It’s not a diagnosis that we ever want to have to face up to, but it is one that many of us are going to have to cope with. Many of us will have loved ones that become diagnosed with dementia and if you are experiencing such a diagnosis with your loved one now, it can send you reeling. However, your loved one is going to need a lot of support in the coming months and years, so being able to cope with it can be vital. Here are some tips on how you can handle this diagnosis and the path ahead.
Allow yourself time to grieve
Accepting the diagnosis is the most important move, first and foremost. You have to accept that your loved one is going to change and, what’s more, that your lifestyle is likely to change the more active that you are going to be in their care, even if it’s just organizing it. You may also deal with anticipatory grief, even before the symptoms of dementia become more identifiable. Processing your own emotions is important. A lot of people are tempted to treat them like a distraction but the more you try to push them out of the way, the more disruptive they can be over time. It’s better for your mental health and more productive for everyone to deal with them now, which might including finding a therapist as shown at the Institue on Aging to talk to.
Start getting to know more about dementia
There are plenty of resources, both informational and otherwise, that can help you find your feet when you need to start considering the practicalities of helping a loved one with dementia. Your best bet is to start with organizations that specialize in memory disorders, such as the Alzheimer’s Association, and to start looking at the help and support that they offer. Every individual’s experience of dementia is going to be slightly different, but being prepared for changes and needs can be a great help.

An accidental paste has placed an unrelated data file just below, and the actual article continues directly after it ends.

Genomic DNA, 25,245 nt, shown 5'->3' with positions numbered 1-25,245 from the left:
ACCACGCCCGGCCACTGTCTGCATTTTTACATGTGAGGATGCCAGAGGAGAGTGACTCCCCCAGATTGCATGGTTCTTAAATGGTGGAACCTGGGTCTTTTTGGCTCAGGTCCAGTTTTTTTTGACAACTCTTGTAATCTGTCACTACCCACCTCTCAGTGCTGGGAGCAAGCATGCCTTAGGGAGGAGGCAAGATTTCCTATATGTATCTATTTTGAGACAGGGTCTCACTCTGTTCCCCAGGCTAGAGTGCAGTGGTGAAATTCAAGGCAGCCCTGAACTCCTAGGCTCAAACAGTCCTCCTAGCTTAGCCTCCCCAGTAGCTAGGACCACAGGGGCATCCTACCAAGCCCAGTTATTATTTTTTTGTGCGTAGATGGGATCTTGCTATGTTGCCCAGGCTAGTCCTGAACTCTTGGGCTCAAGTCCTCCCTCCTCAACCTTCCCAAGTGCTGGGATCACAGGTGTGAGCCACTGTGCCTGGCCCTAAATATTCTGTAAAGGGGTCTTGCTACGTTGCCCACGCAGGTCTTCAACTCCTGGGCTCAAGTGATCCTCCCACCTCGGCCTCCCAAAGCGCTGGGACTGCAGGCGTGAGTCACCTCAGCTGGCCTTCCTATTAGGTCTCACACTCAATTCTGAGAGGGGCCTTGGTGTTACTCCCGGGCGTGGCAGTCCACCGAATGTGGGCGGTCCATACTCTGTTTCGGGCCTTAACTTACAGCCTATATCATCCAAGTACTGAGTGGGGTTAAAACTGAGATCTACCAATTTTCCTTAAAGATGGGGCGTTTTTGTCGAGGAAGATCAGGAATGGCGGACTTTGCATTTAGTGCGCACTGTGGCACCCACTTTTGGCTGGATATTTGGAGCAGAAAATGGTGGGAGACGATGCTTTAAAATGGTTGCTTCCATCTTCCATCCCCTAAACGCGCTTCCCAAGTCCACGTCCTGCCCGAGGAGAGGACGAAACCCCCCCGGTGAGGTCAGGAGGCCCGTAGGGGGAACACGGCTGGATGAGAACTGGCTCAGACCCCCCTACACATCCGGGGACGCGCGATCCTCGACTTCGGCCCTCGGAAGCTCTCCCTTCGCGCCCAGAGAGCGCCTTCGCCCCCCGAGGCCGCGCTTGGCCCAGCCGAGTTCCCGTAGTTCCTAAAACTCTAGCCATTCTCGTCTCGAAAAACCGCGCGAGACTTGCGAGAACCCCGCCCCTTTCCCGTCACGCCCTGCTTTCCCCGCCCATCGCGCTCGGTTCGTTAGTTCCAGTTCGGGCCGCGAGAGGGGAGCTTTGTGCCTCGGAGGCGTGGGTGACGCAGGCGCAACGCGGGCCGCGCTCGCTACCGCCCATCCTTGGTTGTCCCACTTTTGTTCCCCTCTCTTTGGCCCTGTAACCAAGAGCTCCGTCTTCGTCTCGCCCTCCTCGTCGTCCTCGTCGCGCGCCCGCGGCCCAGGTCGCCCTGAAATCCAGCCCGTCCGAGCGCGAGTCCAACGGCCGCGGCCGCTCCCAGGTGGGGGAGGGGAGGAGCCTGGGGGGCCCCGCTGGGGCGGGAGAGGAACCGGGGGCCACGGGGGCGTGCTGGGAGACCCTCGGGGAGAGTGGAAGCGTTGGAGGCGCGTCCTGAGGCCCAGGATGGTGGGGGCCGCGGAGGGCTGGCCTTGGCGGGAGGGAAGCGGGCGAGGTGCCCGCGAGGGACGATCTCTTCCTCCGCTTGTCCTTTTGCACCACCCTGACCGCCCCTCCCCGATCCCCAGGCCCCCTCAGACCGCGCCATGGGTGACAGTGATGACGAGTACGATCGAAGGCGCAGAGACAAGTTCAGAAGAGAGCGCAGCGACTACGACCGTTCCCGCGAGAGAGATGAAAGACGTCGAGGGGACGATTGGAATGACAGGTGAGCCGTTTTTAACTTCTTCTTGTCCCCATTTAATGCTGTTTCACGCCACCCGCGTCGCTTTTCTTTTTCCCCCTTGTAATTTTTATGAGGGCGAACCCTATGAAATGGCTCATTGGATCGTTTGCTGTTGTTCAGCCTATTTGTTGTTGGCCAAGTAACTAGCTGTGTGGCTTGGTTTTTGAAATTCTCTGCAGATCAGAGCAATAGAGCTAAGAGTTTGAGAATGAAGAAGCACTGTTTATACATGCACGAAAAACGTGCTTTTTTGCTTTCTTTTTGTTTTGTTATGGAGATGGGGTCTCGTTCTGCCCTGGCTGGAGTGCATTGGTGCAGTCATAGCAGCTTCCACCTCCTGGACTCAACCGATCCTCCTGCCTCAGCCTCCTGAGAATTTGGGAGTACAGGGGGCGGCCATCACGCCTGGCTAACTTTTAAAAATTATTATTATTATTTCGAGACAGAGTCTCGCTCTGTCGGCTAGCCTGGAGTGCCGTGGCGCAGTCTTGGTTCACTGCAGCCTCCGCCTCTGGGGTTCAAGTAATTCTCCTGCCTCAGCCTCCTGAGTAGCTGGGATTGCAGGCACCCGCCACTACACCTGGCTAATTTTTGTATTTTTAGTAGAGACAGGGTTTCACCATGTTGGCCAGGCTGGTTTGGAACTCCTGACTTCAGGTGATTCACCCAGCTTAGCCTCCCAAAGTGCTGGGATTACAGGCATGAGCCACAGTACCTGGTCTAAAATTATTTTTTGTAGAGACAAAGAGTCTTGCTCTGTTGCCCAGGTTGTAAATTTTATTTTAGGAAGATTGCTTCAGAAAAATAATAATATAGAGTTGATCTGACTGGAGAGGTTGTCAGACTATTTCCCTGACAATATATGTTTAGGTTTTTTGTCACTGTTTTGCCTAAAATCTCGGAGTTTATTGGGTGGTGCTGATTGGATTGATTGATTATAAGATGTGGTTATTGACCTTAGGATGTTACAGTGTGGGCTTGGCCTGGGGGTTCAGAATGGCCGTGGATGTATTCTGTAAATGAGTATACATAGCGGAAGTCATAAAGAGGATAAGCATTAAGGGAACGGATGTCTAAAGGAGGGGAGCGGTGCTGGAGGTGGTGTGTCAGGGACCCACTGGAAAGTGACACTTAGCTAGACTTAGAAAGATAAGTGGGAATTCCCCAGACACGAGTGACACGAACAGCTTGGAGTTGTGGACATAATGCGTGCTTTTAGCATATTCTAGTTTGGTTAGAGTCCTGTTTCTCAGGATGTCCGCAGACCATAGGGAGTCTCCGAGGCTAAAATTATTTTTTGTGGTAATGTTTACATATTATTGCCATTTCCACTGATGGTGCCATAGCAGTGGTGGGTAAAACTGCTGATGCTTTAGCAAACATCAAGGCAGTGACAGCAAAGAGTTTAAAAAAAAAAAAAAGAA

Can you accept the role of caregiver?
It’s a question that many people have to contend with when their loved one receives their diagnosis. As you learn about your loved one’s dementia, you are also going to learn about the needs that they may need help with. You can look at guides on becoming a dementia caregiver to help you get an idea of how you can assist them in their daily needs, as well as steps you can take to help slow the progression of dementia symptoms. However, it’s important to understand that this role is often a full-time one.
Giving them the best care possible
If you are not equipped to provide the kind of care that your loved one needs, then you should try to not feel guilty about that. It’s a huge demand to ask of anyone and if you have other family members, a career, and other responsibilities to balance, then it’s not wrong to act based o your priorities. From there, however, you need to look at what kind of care arrangements you can manage for them. Live-in carers tend to offer the most customization to your loved one’s needs but are also the most expensive options, so you may also want to look at care centers like Memory Care for Alzheimer’s, Dementia at the Catholic Care Center. You may want to look at not just the care services provided by the facility, but also the inspiration and spirit behind their care. For instance, some places offer a more spiritual respite for those with strong religious convictions.
Becoming aware of the risk
If a loved one receives a dementia diagnosis, then it can understandably bring up concerns about our own health. As with any chronic illness, there is a genetic component. However, there is also a lot that you can do to protect yourself from developing memory disorders, including dementia and Alzheimer’s. Look at some of the ways to make your mind more resilient to dementia, which can include taking the opportunity to challenge your mind more often, learning new things on a more regular basis, and even making sure that you’re socializing with others more often. The more active and engaged you keep your mind, the stronger it becomes, much like a muscle.
A dementia diagnosis is a dark chapter in any family’s story. Hopefully, the tips above can help you find the ways that you need to cope, and to find the path forward to keep everyone’s quality of life as high as you can.